In a famous experiment at Cornell University, researchers gave students school logo coffee mugs, and then offered to trade them chocolate bars for the mugs. Very few were willing to make the trade, no matter how much they professed to like chocolate. Big deal, right? Maybe they just really liked those mugs![2]

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But when they reversed the experiment, handing out chocolate and then offering to trade mugs for the candy, they found that now, few students were all that interested in the mugs. Apparently the key thing about the mugs or the chocolate wasn’t whether students valued whatever they had in their possession, but simply that they had it in their possession.

This phenomenon is called the “endowment effect”. In a nutshell, the endowment effect occurs when we take ownership of an object (or idea, or person); in becoming “ours” it becomes integrated with our sense of identity, making us reluctant to part with it (losing it is seen as a loss, which triggers that dopamine shut-off I discussed above).

Interestingly, researchers have found that the endowment effect doesn’t require actual ownership or even possession to come into play. In fact, it’s enough to have a reasonable expectation of future possession for us to start thinking of something as a part of us – as jilted lovers, gambling losers, and 7-year olds denied a toy at the store have all experienced.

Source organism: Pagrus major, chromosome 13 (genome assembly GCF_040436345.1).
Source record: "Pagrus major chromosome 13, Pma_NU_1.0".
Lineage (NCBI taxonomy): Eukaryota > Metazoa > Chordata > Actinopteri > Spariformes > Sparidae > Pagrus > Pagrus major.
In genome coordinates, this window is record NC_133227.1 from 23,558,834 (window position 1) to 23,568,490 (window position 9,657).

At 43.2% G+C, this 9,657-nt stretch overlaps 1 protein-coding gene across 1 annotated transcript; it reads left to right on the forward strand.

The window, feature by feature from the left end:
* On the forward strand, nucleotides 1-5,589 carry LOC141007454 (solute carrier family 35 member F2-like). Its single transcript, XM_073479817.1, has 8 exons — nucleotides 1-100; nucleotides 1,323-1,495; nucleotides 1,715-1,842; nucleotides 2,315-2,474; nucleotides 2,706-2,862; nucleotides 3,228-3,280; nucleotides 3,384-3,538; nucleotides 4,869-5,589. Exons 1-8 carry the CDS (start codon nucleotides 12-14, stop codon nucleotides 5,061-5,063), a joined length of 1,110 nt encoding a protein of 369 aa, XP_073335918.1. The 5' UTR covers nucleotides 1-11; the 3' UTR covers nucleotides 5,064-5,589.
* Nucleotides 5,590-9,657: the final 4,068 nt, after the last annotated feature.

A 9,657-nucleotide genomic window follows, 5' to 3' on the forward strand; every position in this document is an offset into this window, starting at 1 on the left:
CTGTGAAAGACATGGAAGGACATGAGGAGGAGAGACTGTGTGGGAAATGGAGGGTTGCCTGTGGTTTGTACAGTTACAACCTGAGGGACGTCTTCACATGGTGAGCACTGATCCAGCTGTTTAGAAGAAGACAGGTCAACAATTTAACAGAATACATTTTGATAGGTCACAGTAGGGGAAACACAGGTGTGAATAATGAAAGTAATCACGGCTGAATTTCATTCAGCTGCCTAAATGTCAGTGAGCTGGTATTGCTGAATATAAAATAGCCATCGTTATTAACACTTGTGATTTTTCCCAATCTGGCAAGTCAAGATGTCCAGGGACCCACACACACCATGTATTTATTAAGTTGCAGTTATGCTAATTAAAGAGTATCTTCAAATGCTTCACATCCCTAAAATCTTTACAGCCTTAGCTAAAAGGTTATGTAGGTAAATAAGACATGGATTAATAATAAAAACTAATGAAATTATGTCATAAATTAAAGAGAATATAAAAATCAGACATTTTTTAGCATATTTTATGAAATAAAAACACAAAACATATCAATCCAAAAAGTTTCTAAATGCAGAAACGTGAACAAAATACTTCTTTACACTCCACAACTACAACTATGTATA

The Upshot for Goal-Setters

So what does all this mean for would-be achievers?

On one hand, it’s a warning against setting unreasonable goals. The bigger the potential for positive growth a goal has, the more anxiety and stress your brain is going to create around it’s non-achievement.

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It also suggests that the common wisdom to limit your goals to a small number of reasonable, attainable objectives is good advice. The more goals you have, the more ends your brain thinks it “owns” and therefore the more grief and fear the absence of those ends is going to cause you.

On a more positive note, the fact that the brain rewards our attentiveness by releasing dopamine means that our brain is working with us to direct us to achievement. Paying attention to your goals feels good, encouraging us to spend more time doing it. This may be why outcome visualization — a favorite technique of self-help gurus involving imagining yourself having completed your objectives — has such a poor track record in clinical studies. It effectively tricks our brain into rewarding us for achieving our goals even though we haven’t done it yet!

But ultimately, our brain wants us to achieve our goals, so that it’s a sense of who we are that can be fulfilled. And that’s pretty good news!

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Featured photo credit: Alexa Williams via unsplash.com

Reference